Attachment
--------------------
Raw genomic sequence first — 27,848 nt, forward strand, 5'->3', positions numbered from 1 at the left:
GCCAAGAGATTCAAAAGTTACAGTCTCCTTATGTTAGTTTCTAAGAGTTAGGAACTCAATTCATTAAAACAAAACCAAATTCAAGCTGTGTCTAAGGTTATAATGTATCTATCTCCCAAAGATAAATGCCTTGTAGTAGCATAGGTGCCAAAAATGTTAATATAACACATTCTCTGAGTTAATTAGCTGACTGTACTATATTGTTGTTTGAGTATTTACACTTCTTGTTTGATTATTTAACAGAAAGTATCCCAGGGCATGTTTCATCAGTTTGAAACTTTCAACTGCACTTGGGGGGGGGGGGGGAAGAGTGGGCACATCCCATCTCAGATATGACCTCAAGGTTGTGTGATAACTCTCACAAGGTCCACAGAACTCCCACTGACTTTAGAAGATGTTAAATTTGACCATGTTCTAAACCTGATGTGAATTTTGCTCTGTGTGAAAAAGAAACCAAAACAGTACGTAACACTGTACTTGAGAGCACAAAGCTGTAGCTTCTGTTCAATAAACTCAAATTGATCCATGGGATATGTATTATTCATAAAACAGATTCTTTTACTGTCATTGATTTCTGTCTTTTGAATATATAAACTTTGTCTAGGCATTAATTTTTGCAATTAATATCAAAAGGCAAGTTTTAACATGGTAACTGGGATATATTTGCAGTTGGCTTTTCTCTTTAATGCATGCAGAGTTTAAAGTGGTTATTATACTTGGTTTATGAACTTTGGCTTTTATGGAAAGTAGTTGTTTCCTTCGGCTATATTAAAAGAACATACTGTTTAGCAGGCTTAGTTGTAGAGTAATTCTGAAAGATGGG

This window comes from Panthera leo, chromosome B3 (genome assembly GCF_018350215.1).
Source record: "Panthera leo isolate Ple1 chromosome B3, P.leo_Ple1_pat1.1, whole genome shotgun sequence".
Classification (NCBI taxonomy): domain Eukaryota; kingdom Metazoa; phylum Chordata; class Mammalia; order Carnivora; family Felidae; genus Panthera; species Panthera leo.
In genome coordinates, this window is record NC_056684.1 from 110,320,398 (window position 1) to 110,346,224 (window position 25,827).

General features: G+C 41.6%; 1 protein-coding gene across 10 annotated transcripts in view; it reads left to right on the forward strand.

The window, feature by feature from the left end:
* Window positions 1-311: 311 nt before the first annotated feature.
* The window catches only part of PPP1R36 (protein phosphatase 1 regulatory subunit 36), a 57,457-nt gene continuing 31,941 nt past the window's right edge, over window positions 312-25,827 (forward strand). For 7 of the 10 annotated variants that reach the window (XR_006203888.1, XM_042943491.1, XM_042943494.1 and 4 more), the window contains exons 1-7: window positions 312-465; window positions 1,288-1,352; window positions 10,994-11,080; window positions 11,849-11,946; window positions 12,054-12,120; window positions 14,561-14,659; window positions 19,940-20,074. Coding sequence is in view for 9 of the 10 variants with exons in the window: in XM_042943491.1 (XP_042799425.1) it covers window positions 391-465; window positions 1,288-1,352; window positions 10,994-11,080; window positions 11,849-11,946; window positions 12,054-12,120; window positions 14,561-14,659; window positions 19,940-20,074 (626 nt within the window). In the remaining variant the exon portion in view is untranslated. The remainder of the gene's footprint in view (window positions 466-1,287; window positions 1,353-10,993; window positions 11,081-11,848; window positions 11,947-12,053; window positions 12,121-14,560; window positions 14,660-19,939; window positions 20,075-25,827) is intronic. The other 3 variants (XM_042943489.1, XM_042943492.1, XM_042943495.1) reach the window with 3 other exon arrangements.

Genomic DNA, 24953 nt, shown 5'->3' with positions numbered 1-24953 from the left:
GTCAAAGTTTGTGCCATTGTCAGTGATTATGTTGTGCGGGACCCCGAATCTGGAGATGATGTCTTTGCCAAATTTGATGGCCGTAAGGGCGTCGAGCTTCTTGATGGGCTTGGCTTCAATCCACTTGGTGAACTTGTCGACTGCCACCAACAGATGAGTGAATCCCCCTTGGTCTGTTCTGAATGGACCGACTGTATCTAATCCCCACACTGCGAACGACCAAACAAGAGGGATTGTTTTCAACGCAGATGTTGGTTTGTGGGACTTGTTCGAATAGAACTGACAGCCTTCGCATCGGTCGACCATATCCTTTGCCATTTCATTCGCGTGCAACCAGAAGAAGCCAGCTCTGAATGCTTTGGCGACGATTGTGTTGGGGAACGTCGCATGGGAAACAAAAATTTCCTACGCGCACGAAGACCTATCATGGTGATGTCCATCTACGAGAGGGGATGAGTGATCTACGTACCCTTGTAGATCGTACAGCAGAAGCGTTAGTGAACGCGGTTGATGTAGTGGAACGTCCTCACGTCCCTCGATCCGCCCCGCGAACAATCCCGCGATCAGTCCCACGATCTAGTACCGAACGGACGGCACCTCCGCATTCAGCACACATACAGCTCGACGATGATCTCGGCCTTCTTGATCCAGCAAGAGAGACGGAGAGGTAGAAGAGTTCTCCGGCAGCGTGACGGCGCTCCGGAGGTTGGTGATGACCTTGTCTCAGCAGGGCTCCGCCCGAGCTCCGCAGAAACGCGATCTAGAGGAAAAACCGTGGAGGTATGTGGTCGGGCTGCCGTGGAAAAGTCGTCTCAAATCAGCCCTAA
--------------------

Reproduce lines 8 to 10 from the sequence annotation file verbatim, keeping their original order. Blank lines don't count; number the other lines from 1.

The window, feature by feature from the left end:
* Window positions 1-311: 311 nt before the first annotated feature.
* The window catches only part of PPP1R36 (protein phosphatase 1 regulatory subunit 36), a 57,457-nt gene continuing 31,941 nt past the window's right edge, over window positions 312-25,827 (forward strand). For 7 of the 10 annotated variants that reach the window (XR_006203888.1, XM_042943491.1, XM_042943494.1 and 4 more), the window contains exons 1-7: window positions 312-465; window positions 1,288-1,352; window positions 10,994-11,080; window positions 11,849-11,946; window positions 12,054-12,120; window positions 14,561-14,659; window positions 19,940-20,074. Coding sequence is in view for 9 of the 10 variants with exons in the window: in XM_042943491.1 (XP_042799425.1) it covers window positions 391-465; window positions 1,288-1,352; window positions 10,994-11,080; window positions 11,849-11,946; window positions 12,054-12,120; window positions 14,561-14,659; window positions 19,940-20,074 (626 nt within the window). In the remaining variant the exon portion in view is untranslated. The remainder of the gene's footprint in view (window positions 466-1,287; window positions 1,353-10,993; window positions 11,081-11,848; window positions 11,947-12,053; window positions 12,121-14,560; window positions 14,660-19,939; window positions 20,075-25,827) is intronic. The other 3 variants (XM_042943489.1, XM_042943492.1, XM_042943495.1) reach the window with 3 other exon arrangements.